For those like me who are in the last third of their lives and lived in real dictatorships bolstered by fundamentalisms, this is being bitten to death by ducks. The same whiny infantilism, the same smug lip-smacking prurience, the same blathering of long-discredited pseudoscience. After a while it becomes boring, even as it remains debilitating. And, of course, the reflex reaction I described earlier recurred in the SFWA incident like clockwork: women dropped whatever they were doing and rushed into the breach to once again explain 101 concepts and to clean up (for free) the PR mess for which the perpetrators got paid pro rates; and the advocates for “reasoned discourse” who eventually condescended to behave like proto-humans were showered with flowers, kisses and bravery medals for essentially not (or no longer) slapping women in the face – while the volunteers are expected to clean up these Augean stables with zero kudos, infrastructural support or funding.
So here are stories that won’t get written or, if written, will carry the same dislocations that Woolf discerned in Brontë. Here are stories that won’t get awards or pro rates because they were sandwiched between stints of soul-withering labor that nurtures the infantilism it tries to cure – because we share this world and cannot afford to have it turned to shit, and because, unlike other marginalized groups, we cannot sequester ourselves or stop loving our fathers, brothers, husbands, sons. Here are hours, days, weeks, months, years, lifetimes that could have been spent, if not in creative fever, at least in pleasure rather than bitterness and fatigue. There is no way to win this, as activists learn. It’s a Sisyphean labor. If we do nothing, we lose; if we do something, we still lose – blood and bone marrow, time robbed and effort wasted, the luxury (yes, for us a luxury) of considering ourselves, for fleeting moments, human beings rather than battered furniture.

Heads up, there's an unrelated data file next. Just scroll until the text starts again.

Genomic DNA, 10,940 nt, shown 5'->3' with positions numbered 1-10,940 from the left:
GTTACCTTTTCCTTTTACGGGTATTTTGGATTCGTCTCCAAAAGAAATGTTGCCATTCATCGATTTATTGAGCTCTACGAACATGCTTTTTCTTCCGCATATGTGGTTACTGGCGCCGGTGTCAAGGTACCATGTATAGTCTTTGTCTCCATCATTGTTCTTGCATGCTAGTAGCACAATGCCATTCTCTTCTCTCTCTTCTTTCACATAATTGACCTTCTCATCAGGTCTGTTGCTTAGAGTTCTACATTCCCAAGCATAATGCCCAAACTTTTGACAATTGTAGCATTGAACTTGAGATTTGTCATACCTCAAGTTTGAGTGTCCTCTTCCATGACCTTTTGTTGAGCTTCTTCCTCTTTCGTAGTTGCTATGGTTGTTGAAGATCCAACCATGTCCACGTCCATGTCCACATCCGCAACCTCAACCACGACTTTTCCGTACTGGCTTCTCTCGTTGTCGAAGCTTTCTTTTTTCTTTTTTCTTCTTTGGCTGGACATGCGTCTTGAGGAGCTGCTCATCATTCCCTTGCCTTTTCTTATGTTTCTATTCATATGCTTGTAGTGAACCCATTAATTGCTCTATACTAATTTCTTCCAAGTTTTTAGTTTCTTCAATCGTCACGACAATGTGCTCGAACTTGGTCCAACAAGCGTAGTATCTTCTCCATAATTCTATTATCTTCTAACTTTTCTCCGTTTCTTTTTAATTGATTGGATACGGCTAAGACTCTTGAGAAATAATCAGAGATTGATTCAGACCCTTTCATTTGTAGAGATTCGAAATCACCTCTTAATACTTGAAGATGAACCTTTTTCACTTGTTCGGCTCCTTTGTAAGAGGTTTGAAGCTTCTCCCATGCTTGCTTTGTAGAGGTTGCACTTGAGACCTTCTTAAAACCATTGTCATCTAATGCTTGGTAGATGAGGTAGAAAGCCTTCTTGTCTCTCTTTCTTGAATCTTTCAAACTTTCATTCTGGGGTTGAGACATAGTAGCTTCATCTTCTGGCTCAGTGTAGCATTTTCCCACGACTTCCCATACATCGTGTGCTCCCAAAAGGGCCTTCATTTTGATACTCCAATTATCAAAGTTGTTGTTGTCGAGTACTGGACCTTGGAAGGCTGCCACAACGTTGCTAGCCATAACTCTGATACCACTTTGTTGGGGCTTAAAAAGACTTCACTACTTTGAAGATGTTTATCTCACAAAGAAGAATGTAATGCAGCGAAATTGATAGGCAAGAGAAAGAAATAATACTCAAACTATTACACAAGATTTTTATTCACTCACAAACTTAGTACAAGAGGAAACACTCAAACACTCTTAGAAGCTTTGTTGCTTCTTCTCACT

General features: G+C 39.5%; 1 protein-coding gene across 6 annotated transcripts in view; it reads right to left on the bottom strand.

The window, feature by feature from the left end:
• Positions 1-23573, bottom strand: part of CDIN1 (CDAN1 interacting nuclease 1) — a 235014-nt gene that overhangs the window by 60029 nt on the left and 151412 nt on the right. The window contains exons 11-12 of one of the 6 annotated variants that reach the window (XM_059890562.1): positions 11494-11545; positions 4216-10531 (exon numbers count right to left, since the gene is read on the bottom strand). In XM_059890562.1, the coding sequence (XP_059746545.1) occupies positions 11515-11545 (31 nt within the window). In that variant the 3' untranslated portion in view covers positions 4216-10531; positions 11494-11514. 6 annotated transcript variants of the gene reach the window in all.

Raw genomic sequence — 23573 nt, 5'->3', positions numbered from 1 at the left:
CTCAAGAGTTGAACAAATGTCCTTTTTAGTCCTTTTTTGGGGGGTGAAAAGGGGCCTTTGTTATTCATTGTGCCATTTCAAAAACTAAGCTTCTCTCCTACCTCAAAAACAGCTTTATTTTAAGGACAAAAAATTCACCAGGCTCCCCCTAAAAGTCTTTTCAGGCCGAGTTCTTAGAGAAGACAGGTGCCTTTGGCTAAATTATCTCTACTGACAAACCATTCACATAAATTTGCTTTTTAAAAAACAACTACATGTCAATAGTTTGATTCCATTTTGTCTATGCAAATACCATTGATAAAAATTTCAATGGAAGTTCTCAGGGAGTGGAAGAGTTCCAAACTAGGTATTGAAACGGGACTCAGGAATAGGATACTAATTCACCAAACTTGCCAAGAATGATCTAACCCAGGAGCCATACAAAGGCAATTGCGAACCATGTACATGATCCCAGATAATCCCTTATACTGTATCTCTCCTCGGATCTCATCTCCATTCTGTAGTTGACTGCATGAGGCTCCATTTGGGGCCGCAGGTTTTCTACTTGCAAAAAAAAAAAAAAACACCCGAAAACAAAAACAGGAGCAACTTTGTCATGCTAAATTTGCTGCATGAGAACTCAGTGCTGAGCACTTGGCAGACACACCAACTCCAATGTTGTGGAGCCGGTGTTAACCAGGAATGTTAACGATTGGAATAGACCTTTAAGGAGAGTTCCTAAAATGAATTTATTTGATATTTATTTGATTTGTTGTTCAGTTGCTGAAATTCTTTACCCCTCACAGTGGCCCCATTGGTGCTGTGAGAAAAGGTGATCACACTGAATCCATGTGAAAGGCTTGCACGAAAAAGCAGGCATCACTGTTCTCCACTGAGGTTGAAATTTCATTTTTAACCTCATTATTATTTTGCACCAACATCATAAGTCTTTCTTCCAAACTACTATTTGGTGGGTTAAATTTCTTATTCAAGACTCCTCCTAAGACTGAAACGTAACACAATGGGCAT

Even the olympian composure of Jane Austen cracked at the end of her short life. In her last novel, Persuasion, her stand-in, Anne Elliott, finally cries out in anguish and protest. But Jane Austen still had to put her work aside to attend to the needs of her male relatives, as did the three Brontë sisters. Women who are geniuses or charismatic and insist on showing it get treated like Camille Claudel or Rosalind Franklin, or… the litany is endless.
I’ve said this before, and will repeat it now: I personally believe that our intractable problems will persist as long as women are not treated as fully human. Women are not better than men, nor are they different in any way that truly matters; they are as eager to soar, and as entitled. If we cannot solve this thorny and persistent problem, we’ll still survive — we have thus far. However, I doubt that we’ll ever truly thrive, no matter what technological levels we achieve.
Is it Something in the Water? Or: Me Tarzan, You Ape
Why I Won’t Be Taking the Joanna Russ Pledge
Who Will Be Companions to Female Kings?
That Shy, Elusive Rape Particle
Those Who Never Got to Fly
Steering the Craft – Reprise
Images: 1st, Virginia Woolf late in life; 2nd: Aubrey Beardsley, drawing for Aristophanes’ Lysistrata (The Lacedaemonian Ambassadors, detail); 3rd, a hefty subcategory of the responses (many verbatim) that greeted women’s protests at the SFWA.